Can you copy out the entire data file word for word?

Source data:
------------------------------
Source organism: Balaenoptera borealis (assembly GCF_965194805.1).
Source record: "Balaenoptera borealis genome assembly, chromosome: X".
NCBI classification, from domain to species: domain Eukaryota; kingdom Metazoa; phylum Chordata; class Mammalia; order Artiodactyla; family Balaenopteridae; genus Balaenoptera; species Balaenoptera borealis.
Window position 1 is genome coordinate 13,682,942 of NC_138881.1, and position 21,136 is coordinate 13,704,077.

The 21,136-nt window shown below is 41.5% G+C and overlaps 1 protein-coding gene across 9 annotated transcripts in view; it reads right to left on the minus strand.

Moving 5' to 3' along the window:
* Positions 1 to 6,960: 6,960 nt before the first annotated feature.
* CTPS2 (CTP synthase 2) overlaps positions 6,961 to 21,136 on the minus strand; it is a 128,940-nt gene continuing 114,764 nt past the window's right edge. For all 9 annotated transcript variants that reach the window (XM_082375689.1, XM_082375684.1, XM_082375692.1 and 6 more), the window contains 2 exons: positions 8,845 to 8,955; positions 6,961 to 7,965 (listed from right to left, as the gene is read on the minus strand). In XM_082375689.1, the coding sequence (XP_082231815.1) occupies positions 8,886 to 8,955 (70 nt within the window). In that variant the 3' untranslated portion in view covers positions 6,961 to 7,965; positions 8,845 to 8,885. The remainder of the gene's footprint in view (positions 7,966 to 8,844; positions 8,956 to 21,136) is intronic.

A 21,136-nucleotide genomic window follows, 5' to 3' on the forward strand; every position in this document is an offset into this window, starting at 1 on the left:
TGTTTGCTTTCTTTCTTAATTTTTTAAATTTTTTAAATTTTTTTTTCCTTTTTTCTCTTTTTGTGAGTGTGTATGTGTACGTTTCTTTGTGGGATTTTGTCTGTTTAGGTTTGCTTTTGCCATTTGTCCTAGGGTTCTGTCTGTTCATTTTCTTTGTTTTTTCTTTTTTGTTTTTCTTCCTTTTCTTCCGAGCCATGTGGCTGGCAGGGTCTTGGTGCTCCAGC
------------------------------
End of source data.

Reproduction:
Source organism: Balaenoptera borealis (assembly GCF_965194805.1).
Source record: "Balaenoptera borealis genome assembly, chromosome: X".
NCBI classification, from domain to species: domain Eukaryota; kingdom Metazoa; phylum Chordata; class Mammalia; order Artiodactyla; family Balaenopteridae; genus Balaenoptera; species Balaenoptera borealis.
Window position 1 is genome coordinate 13,682,942 of NC_138881.1, and position 21,136 is coordinate 13,704,077.

The 21,136-nt window shown below is 41.5% G+C and overlaps 1 protein-coding gene across 9 annotated transcripts in view; it reads right to left on the minus strand.

Moving 5' to 3' along the window:
* Positions 1 to 6,960: 6,960 nt before the first annotated feature.
* CTPS2 (CTP synthase 2) overlaps positions 6,961 to 21,136 on the minus strand; it is a 128,940-nt gene continuing 114,764 nt past the window's right edge. For all 9 annotated transcript variants that reach the window (XM_082375689.1, XM_082375684.1, XM_082375692.1 and 6 more), the window contains 2 exons: positions 8,845 to 8,955; positions 6,961 to 7,965 (listed from right to left, as the gene is read on the minus strand). In XM_082375689.1, the coding sequence (XP_082231815.1) occupies positions 8,886 to 8,955 (70 nt within the window). In that variant the 3' untranslated portion in view covers positions 6,961 to 7,965; positions 8,845 to 8,885. The remainder of the gene's footprint in view (positions 7,966 to 8,844; positions 8,956 to 21,136) is intronic.

A 21,136-nucleotide genomic window follows, 5' to 3' on the forward strand; every position in this document is an offset into this window, starting at 1 on the left:
TGTTTGCTTTCTTTCTTAATTTTTTAAATTTTTTAAATTTTTTTTTCCTTTTTTCTCTTTTTGTGAGTGTGTATGTGTACGTTTCTTTGTGGGATTTTGTCTGTTTAGGTTTGCTTTTGCCATTTGTCCTAGGGTTCTGTCTGTTCATTTTCTTTGTTTTTTCTTTTTTGTTTTTCTTCCTTTTCTTCCGAGCCATGTGGCTGGCAGGGTCTTGGTGCTCCAGC